Smiling, Gwen took a step forward. She wasn’t surprised when a floorboard collapsed beneath her feet though her mother sighed heavily in annoyance. With a flamboyant shake, she dislodged her foot from the wood and took to the air, hovering just above the wood rather than walking on the ground. As she walked through the empty halls of her home, Gwen felt saddened once again. She had lived here for all of her twenty two years, she didn’t want to leave. As resentment for her future brewed she could feel the winds outside begin to respond, howling and shaking the windows to express the emotions she couldn’t.
The world outside was barely visible through the thickly swirling snow. The wind had whipped the snow that had fallen earlier into a frenzy and created a tempestuous blizzard. Gwen could barely make out the branches of the barren trees in the distance or the covered fields that provided them with food. She looked down, surprised to see her family huddled around the carriage that was meant to take them to the alpha lycan pack. Their faces were beginning to turn blue from the cold, the shields they had erected to keep the wind at bay beginning to fail. Unable to bear their suffering, she forced herself to calm and the winds died down, the snow floating to settle on the ground again.
“Gwen!” her younger sister Leah shouted. “Are you coming?”
Though people often said that Gwen and Leah looked so alike that they could pass for twins, Gwen couldn’t see the similarities. While Gwen’s hair was so pale it appeared white in some lights, Leah’s was a golden blonde that shone as bright as the sun. The strands of Leah’s hair were bound tightly in intricate braids that matched her neat and tidy personality whereas Gwen could never remember to do more than brush her hair in the morning and let the waist length strands fly about her head. There was a tanned hue to Gwen’s pale skin from the time she’d spent outside, flying the skies close to the sun to avoid the inevitable problems that happened when she was on the ground while Leah was almost as pale as Gwen imagined vampires might be.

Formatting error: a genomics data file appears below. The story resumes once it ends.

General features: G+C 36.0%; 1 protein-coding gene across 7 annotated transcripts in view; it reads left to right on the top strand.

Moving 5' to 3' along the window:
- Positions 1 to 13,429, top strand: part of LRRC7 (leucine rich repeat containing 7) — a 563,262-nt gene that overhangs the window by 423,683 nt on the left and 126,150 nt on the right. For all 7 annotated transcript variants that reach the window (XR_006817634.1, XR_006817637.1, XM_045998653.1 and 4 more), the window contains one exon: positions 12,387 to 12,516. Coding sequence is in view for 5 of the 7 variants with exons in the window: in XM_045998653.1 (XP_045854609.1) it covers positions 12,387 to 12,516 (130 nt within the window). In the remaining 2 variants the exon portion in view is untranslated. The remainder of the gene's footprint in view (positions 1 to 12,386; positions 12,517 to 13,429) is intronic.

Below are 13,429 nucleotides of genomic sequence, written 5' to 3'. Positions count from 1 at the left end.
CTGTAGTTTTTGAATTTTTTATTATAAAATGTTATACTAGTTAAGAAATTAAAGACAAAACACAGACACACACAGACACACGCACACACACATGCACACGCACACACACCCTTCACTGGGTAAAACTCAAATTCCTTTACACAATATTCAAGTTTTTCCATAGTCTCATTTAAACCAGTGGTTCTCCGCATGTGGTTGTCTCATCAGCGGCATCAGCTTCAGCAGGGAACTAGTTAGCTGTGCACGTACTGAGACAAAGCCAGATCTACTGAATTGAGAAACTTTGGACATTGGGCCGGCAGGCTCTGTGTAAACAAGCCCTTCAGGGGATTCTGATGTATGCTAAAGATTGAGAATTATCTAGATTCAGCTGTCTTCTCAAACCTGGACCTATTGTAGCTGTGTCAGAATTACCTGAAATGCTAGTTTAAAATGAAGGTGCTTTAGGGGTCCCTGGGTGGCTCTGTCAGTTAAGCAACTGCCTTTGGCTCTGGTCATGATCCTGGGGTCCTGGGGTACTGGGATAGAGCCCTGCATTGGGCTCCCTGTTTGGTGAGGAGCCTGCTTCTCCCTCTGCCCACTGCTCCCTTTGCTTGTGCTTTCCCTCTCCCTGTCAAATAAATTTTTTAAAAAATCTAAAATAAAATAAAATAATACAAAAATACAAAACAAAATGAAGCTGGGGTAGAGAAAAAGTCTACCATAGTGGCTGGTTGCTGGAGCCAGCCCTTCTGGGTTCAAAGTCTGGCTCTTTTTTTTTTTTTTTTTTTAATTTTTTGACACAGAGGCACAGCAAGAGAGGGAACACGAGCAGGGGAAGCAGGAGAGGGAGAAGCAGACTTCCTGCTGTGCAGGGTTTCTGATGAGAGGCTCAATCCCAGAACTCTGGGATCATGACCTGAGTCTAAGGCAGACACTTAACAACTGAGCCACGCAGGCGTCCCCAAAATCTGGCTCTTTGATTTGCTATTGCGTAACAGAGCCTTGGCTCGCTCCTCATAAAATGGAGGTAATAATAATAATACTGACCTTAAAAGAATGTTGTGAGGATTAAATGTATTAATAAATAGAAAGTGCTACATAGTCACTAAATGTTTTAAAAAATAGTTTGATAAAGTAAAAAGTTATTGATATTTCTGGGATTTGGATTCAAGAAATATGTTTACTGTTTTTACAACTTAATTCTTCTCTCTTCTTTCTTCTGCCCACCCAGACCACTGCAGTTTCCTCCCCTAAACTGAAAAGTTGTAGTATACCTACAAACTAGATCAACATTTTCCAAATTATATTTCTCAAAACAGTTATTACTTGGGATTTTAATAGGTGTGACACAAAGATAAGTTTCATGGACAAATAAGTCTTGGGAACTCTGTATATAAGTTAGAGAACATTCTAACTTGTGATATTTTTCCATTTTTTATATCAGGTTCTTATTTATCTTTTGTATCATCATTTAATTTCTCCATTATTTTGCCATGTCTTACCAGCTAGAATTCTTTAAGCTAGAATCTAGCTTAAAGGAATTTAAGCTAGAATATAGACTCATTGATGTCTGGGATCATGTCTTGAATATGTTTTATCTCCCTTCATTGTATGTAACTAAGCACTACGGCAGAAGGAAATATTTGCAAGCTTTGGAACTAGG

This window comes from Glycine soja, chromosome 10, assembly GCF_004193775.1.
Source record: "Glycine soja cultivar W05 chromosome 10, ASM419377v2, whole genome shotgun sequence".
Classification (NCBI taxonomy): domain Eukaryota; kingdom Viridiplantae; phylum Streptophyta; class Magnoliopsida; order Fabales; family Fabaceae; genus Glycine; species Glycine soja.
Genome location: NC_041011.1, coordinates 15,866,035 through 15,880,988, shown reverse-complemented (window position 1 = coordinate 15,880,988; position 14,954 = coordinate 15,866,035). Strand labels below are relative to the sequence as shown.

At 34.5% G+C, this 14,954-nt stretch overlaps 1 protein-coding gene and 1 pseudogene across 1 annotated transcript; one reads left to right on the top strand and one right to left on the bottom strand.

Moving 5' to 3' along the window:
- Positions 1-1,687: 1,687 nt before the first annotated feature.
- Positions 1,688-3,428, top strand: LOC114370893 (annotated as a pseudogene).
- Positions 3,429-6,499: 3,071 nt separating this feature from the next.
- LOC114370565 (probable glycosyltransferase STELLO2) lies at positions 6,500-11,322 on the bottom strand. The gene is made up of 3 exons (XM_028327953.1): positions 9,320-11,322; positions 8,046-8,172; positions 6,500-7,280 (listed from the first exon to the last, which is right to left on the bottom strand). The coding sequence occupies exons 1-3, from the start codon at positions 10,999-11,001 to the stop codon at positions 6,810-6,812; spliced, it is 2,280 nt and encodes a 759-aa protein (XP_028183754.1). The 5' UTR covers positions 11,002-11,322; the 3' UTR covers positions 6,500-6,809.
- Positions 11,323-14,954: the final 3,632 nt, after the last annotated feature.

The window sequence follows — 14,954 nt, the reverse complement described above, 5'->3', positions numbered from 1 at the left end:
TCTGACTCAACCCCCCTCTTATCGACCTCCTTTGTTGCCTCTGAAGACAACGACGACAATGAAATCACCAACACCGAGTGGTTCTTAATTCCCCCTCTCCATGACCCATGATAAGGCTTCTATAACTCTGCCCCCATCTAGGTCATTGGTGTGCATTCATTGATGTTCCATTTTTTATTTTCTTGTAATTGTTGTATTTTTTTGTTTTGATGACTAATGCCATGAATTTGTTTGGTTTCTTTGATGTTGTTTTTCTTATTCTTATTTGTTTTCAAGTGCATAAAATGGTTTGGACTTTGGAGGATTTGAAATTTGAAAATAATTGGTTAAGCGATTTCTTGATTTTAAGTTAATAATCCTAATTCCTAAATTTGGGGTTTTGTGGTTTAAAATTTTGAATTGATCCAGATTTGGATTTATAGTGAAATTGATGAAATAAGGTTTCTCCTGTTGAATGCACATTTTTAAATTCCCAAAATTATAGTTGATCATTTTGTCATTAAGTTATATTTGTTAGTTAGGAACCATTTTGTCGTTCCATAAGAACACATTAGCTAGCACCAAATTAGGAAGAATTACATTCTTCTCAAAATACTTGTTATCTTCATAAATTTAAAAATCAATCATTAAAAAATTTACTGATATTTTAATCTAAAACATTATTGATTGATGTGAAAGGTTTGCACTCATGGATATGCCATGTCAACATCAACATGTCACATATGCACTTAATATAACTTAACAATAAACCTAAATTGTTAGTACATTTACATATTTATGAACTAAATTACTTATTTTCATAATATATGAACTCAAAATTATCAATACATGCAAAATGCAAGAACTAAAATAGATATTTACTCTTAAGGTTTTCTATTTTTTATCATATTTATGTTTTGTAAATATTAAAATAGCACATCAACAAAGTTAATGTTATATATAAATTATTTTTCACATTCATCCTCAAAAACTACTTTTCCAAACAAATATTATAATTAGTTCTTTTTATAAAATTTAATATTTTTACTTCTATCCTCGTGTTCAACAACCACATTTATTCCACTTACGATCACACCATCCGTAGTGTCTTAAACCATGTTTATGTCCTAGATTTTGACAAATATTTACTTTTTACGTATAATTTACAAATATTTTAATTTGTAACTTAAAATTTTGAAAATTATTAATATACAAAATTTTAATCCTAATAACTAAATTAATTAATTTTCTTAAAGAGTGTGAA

Long ago Gwen had decided it was their faces that were the most different. When she looked in a mirror she couldn’t see anything special, a heart shaped face, soft pink lips, gently curved cheeks, a small nose and eyes that constantly changed colour. When she looked at Leah however she could see the inner beauty that her little sister possessed shining brightly for the world to see. Though there was only a year difference in their ages, when Gwen managed to hold onto a coherent train of thought she knew that in that single year that separated them there was a world of difference.
Smiling, Gwen stepped off the wooden platform that had kept her home secure in the trees for years and floated to the ground. When she landed she could finally make out the other carriages that were beginning to make their way out of the village, theirs being the last in the train.
“Hurry and get in Gwen,” her father, John, ordered from his position at the front of the carriage. His deep blue eyes mirrored those of her older sister Beth who was sat beside him, her dirty blonde hair hanging down to her shoulders.
Gwen floated into the carriage, an excited Leah grabbing her bag and throwing it into a corner with their other possessions. The carriage lurched forward and Gwen turned to take a final look at the home she was being forced to leave, her eyes clouded over becoming grey and dark as her house in the trees became smaller and smaller as they moved ever closer to the nearby lycan pack.
“Are you excited?” Leah gushed, her eyes aglow with anticipation. “I can’t wait to get there.”
“It’s not going to be the same as home.”
“We’ll have a new home with the lycans and we’ll be living with the lycans!”
“What’s so great about lycans?” Beth sneered, poking her head through the sheet that separated the main carriage from the driver’s seat. “They’re wild animals.”
“They’re intense,” Leah sighed dreamily. “They want forever and won’t let anything stop them from getting what they want. Can you imagine being mated to one of them? There wouldn’t be anything they wouldn’t do for you.”